There was a time, not so very long ago, when horological one-upmanship consisted in fitting the maximum number of functions inside a minimum amount of cubic millimetres, and while manufacturers continue to test their mettle this way, the chill wind blowing through markets these past twenty months has somewhat cooled their ardour. In a more realistic context, where price is no longer a secondary consideration, brands are coming down on the side of simplicity. In watch parlance, this translates into an elegance made for the quiet appreciation of the true enthusiast. Beyond words, for what they are worth, this shift in values has prompted a new approach to the measuring of time which, uncomplicated as it may be, implies just as much dexterity and no less a command of movement production. Because simplicity is not enough. A watch must also be thin and here too, brands are engaged in the battle of the bulge.
A hat trick for Bulgari
Once again, the tone was set in January at Salon International de la Haute Horlogerie (SIHH), with the second movement performed at Baselworld. Tellingly, only the most seasoned Manufactures have so far joined the fray. At SIHH, this meant Piaget, a name synonymous with extra-thin timepieces which this year celebrates 60 years of the Altiplano with an anniversary collection. The 40 mm model is fitted with an automatic movement, the 1203P, that measures 3.00 mm high. Another contender in the extra-thin race, Audemars Piguet presented its Royal Oak Extra-Thin. It carries a distinctly vintage vibe with its yellow gold case, Petite Tapisserie dial and calibre 2121 movement (3.05 mm) that made its debut some fifty years ago. How time flies. Not forgetting Cartier, which is now changing tack and steering production towards less tumultuous waters. The Panthère collection is symptomatic of this new direction, as is the Drive which this year welcomed an extra-thin version fitted with the manual-wind calibre 430 MC (2.15 mm).
These three examples are a reminder of exactly which league the major players are in (although it’s worth noting here that the profession has not yet reached a consensus as to what distinguishes the “extra-thin” from the merely slim). As the curtain came up at Baselworld, Bulgari was once again the centre of attention with its Octo Finissimo Automatic. The 2.23 mm of its BVL 138 movement fit inside a case that totals 5.15 mm in height: record assoluto and a third exploit for the brand whose Octo collection also includes the world’s thinnest tourbillon, introduced in 2014 and followed two years later by the slimmest ever minute repeater. “The elegance of extreme thinness relies on mastery of volumes and shapes,” writes Bulgari. “Such extreme thinness is a bold move conveying a philosophy, a highly complex means of paring down to essentials, with a powerful design that vividly enhances this demonstration of minimalism.”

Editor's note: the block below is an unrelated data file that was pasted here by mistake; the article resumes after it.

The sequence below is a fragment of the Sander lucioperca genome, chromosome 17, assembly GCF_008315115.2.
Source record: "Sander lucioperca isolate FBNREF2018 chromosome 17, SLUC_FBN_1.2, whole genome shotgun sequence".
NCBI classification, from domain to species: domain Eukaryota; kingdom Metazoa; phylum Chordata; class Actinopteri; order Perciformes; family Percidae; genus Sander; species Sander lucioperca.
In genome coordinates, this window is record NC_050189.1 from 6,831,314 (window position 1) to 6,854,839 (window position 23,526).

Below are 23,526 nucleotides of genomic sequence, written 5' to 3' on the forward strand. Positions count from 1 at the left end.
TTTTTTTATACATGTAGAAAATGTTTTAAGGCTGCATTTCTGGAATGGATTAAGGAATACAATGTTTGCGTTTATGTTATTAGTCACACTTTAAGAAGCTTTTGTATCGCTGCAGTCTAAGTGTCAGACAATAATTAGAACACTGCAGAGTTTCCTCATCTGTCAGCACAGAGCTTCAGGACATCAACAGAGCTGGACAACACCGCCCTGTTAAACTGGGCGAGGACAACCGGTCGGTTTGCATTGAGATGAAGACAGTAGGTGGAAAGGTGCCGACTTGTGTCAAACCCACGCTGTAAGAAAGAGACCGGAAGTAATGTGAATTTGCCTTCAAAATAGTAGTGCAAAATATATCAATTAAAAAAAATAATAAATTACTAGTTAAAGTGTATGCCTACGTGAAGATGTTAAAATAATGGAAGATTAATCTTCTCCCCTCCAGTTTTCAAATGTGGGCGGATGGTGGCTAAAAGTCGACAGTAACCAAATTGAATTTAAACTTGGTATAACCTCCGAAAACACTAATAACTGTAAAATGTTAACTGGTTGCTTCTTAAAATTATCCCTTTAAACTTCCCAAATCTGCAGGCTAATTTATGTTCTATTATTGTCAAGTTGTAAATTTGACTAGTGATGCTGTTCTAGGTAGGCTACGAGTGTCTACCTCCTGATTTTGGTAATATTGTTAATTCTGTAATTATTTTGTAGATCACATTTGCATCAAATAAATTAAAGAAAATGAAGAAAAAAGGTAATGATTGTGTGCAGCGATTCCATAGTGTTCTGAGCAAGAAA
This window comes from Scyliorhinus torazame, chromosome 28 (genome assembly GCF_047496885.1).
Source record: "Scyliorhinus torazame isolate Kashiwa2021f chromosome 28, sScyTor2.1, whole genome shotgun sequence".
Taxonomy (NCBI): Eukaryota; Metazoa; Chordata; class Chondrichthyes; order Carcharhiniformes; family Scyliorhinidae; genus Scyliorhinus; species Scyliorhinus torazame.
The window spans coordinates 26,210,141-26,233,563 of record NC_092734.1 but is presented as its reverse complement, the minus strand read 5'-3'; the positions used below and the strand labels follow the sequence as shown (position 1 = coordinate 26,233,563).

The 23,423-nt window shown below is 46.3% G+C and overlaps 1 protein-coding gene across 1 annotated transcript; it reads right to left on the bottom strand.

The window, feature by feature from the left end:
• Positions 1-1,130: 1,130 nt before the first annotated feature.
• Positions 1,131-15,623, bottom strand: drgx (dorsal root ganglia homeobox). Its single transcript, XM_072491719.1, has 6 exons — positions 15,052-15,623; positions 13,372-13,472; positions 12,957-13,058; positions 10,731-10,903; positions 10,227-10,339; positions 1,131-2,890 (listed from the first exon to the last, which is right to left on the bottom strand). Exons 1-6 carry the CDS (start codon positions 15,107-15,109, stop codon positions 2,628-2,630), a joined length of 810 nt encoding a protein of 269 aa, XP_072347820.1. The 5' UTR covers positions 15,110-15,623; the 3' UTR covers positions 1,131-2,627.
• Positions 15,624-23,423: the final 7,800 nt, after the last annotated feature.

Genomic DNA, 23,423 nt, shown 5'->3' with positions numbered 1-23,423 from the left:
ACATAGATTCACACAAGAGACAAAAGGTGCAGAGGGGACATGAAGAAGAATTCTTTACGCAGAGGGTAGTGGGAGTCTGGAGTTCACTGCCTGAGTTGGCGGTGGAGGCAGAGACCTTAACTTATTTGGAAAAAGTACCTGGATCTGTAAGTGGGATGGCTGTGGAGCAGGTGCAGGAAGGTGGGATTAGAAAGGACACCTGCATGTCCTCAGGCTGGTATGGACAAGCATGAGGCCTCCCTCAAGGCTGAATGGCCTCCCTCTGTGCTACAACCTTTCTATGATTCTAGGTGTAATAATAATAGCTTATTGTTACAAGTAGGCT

Similarly, 2017 is proving to be an excellent vintage for Patek Philippe. It is, after all, the 40th anniversary year of calibre 240 which made its debut in the Ellipse d’Or Ref. 3738, a remarkably slim watch despite its automatic winding mechanism. As the Manufacture reminds us, 1976 was a difficult year for the Swiss watch industry. Already, certain companies were switching to quartz and scrapping part of their machinery. The Genevan firm had very different ideas: to develop a supremely elegant, automatic movement that would rival quartz not in terms of precision, nor in the lower price segment, but for criteria as undeniable as beauty, reliability and durability. Over its 40 years, the 240 has also proven to be an excellent starting point for various additional functions such as a perpetual calendar (calibre 240 Q/3.75 mm) or world time. Now it’s back in the spotlight at 3.30 mm high and with the benefit of Patek’s most recent innovations, including the Oscillomax regulator. Look for it in the Calatrava Skeleton Ref. 5180/1, the ladies’ Ref. 4899/900 high jewellery watch, and the Calatrava Ref. 6006 which, at 39 mm, measures 2 millimetres in diameter more than the previous incarnation from 2005. The off-centre small seconds between 4 and 5 o’clock, a detail from 1991, adds an original touch which, together with the date by hand, accentuates the classic vintage style.
When it comes to movement height, Patek Philippe is not the only one to play with the boundaries of possibility. Blancpain is another serious contender with its Villeret Day Date, driven by the automatic calibre 1160 DD (4.60 mm). Chopard goes a step further with the L.U.C XP whose LUC 96.53-L automatic calibre measures a wasp-waisted 3.30 mm. Hermès staked its claim to extra-thin two years ago with the introduction of Slim d’Hermès, equipped with calibre H1950. Another automatic, it stands 2.60 mm high. The Slim returns this year as the Grrrrr! whose dial has been miniature-painted in exquisite detail with a gruff-looking grizzly from a design by Alice Shirley. Wafer-thin they may be, in a profession that has stripped away the superfluous, these watches clearly carry weight.